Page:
I waited for what seemed like hours. He didn’t come. I couldn’t sleep. I was too anxious. I got up to make tea. Something herbal, calming. I dunked the dried verbena leaves I’d picked the day before into my cup and boiled water. I opened the window wide and looked out at the sky. Drank my tea. Closed my eyes as the midnight air blew in and wafted verbena-scented steam onto my face and neck, like some kind of witches brew, I thought, and grinned.
As I climbed back into bed, sleepier now from the calm of the tea and the air, I thought, drunk on the thrill of the night and my own daring stupidity, maybe I could seduce Elijah. Maybe he’d like me naked under the sheets. I stripped my clothes off and climbed under covers now cool from the draft, luxuriating in the chill of the cotton on my skin. I thought with a grin: “Take me, Elijah!”
My soul and bosom bared, I fell asleep. The spiritual release came under the sheets that night. I’ll never forget. He sealed my fate with his wrinkled kiss. I woke the next morning and grew pink as I searched my body for signs of him. Nothing. Not even dust. No holy stains. Just the memory of his scent – like dust in the rain. And his hands – rough, leathery but indulgent and kind. Suffused with the wisdom of thousands of years. Thousands of women…
Was Elijah a player? Had he been doing this for thousands of years? Visiting unsuspecting women in their beds for centuries? Preying on innocent girls? The perks of being famous and holy, let me tell you.
I kept his visits as my closest guarded secret. I mean, who would believe me anyway? Nobody would understand. Why would anyone want to fuck a elderly ghost? But he was all I thought about. His nightly visitations, full of stardust, holy language, and sex.
Our trysts went on for a week (with Friday night being the most memorable of all…making love on the holy Sabbath? With Elijah? What could be more magical than that?) And then one night, on my way home from my shift, my heart already racing with what I knew awaited me, not even noticing the bright otherworldly hues of the setting sun against the graying stones, I nearly stumbled. Reaching out to open the door to my apartment and tripping, falling down onto a bundle of rags on my doorstep.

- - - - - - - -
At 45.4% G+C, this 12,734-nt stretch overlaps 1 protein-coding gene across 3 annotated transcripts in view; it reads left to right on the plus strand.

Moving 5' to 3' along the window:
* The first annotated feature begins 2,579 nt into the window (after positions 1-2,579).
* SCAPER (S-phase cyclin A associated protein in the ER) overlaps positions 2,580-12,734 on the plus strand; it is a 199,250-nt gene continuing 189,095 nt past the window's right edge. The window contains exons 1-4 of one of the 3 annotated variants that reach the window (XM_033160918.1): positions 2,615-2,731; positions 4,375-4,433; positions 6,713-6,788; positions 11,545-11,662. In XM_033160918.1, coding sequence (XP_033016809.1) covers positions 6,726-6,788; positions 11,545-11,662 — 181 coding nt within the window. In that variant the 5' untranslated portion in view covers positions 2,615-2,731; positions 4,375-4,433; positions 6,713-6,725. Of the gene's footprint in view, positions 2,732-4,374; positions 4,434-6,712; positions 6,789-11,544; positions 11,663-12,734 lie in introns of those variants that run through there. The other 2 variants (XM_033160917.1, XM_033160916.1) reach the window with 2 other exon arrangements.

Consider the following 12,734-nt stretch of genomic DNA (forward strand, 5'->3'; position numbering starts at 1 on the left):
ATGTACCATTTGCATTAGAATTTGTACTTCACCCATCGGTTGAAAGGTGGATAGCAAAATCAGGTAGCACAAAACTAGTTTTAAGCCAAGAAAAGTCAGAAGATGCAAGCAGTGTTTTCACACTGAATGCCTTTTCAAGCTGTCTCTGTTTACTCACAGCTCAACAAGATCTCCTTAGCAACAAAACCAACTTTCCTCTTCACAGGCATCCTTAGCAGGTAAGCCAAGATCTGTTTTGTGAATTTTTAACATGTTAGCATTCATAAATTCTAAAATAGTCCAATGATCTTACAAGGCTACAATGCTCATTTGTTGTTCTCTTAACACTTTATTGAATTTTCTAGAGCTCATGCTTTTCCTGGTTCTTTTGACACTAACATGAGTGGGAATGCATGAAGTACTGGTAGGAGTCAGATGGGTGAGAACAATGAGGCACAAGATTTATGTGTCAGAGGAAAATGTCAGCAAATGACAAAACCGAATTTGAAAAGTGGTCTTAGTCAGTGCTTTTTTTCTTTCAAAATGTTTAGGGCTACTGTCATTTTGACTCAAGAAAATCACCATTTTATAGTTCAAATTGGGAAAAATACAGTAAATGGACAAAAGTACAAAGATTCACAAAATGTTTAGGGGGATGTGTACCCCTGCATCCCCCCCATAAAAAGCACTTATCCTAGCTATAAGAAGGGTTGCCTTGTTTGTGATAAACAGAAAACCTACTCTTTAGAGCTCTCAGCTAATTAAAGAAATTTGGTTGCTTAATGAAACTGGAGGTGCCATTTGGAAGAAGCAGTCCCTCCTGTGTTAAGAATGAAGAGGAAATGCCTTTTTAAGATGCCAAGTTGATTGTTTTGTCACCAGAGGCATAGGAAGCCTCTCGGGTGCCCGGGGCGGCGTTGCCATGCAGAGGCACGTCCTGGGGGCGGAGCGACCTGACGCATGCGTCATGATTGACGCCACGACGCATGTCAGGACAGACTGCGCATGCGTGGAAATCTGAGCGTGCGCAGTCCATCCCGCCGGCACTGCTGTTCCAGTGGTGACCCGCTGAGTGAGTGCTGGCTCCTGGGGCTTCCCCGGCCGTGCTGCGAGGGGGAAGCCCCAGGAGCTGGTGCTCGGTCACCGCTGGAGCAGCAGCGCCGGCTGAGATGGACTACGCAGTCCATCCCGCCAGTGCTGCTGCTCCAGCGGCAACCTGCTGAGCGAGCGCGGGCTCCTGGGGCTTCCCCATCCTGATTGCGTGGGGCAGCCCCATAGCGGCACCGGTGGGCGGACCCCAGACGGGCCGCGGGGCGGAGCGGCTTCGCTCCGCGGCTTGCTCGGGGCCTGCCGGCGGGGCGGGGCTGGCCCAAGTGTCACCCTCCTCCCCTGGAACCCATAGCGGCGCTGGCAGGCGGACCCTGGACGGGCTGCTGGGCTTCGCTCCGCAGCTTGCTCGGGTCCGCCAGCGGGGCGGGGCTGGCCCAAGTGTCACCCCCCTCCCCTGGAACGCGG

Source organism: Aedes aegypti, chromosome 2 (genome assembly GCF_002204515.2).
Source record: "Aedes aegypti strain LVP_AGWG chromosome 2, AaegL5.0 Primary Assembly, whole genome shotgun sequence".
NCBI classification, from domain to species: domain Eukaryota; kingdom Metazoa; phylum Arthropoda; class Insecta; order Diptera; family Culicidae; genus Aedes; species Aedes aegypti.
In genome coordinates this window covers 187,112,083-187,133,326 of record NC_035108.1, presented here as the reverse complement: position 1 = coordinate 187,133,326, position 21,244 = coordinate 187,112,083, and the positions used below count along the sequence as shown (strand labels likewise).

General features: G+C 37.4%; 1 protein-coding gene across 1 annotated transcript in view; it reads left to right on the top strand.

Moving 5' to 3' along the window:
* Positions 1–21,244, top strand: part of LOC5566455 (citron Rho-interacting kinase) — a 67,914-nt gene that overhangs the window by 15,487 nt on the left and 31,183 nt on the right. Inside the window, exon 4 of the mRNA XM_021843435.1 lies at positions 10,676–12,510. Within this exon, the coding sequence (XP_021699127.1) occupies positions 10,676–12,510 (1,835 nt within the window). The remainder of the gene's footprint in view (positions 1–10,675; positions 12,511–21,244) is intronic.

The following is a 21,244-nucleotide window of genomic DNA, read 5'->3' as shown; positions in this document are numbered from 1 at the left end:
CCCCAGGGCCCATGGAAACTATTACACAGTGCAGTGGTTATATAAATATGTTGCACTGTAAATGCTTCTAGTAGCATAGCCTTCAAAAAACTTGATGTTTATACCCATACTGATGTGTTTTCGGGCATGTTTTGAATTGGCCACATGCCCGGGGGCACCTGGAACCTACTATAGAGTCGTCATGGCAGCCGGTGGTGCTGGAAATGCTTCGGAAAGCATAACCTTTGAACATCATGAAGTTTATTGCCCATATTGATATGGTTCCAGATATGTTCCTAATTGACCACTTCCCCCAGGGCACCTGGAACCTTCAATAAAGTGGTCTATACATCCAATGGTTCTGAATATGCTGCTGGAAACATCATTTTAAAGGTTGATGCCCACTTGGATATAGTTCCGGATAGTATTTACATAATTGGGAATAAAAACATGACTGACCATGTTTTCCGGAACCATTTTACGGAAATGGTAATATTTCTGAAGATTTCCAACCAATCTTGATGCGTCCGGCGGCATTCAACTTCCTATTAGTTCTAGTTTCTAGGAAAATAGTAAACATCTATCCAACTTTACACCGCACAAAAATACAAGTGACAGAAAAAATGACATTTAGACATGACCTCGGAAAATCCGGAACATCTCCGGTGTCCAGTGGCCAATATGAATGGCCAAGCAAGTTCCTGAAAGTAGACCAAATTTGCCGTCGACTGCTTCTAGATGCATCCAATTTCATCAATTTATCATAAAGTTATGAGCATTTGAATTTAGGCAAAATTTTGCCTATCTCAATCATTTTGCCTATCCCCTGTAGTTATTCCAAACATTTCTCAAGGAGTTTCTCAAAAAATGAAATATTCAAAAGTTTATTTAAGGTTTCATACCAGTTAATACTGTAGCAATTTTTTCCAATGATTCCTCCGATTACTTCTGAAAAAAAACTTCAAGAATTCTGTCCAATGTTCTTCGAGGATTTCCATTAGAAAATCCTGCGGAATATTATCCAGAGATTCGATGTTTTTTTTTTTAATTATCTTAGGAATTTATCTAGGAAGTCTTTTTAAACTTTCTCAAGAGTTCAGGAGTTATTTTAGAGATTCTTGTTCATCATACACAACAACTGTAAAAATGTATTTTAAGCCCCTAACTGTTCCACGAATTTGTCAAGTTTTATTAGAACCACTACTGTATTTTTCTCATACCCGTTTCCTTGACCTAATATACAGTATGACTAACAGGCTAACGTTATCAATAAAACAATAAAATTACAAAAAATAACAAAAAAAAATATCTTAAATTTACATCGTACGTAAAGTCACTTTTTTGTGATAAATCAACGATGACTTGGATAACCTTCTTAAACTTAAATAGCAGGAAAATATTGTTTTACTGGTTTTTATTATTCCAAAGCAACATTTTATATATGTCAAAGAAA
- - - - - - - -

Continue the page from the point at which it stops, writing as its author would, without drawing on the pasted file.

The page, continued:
I cried out, then cursed, because I’d stubbed my toe. Stood up, wrinkled my nose at the rotten smell that my fall had released from the package, squinted my eyes in the darkening dusk, and realized it was not a bundle of rags at all, but a man. A bum. A smelly, drunken, sleeping, man, barring the entrance to my apartment.
I cleared my throat. Again. Louder, then louder still. Leaned over and tapped his arm, keeping my distance. Tapped him again, harder.
“Excuse me?” I said in a feeble voice, caught by the wind. Then louder. Then I shook his arm, and said it again.
“Hello?? Excuse me, sir?”
I slumped down, my back up against the wall of the building, not caring that I was getting coated in the grime of centuries, my jeans dusted with sand. I put my head in my hands and took a deep breath. What to do? Call 911 and tell them there was a bum blocking my way into my house and could they please come and remove him? Do they even offer that? Bum removal services?
I called Tali. I didn’t know what else to do.
“A bum?” she said, incredulous.
“Yeah.” I sighed. “A freakin’ bum.”
“So wake him up or something.”
“Tried that already.”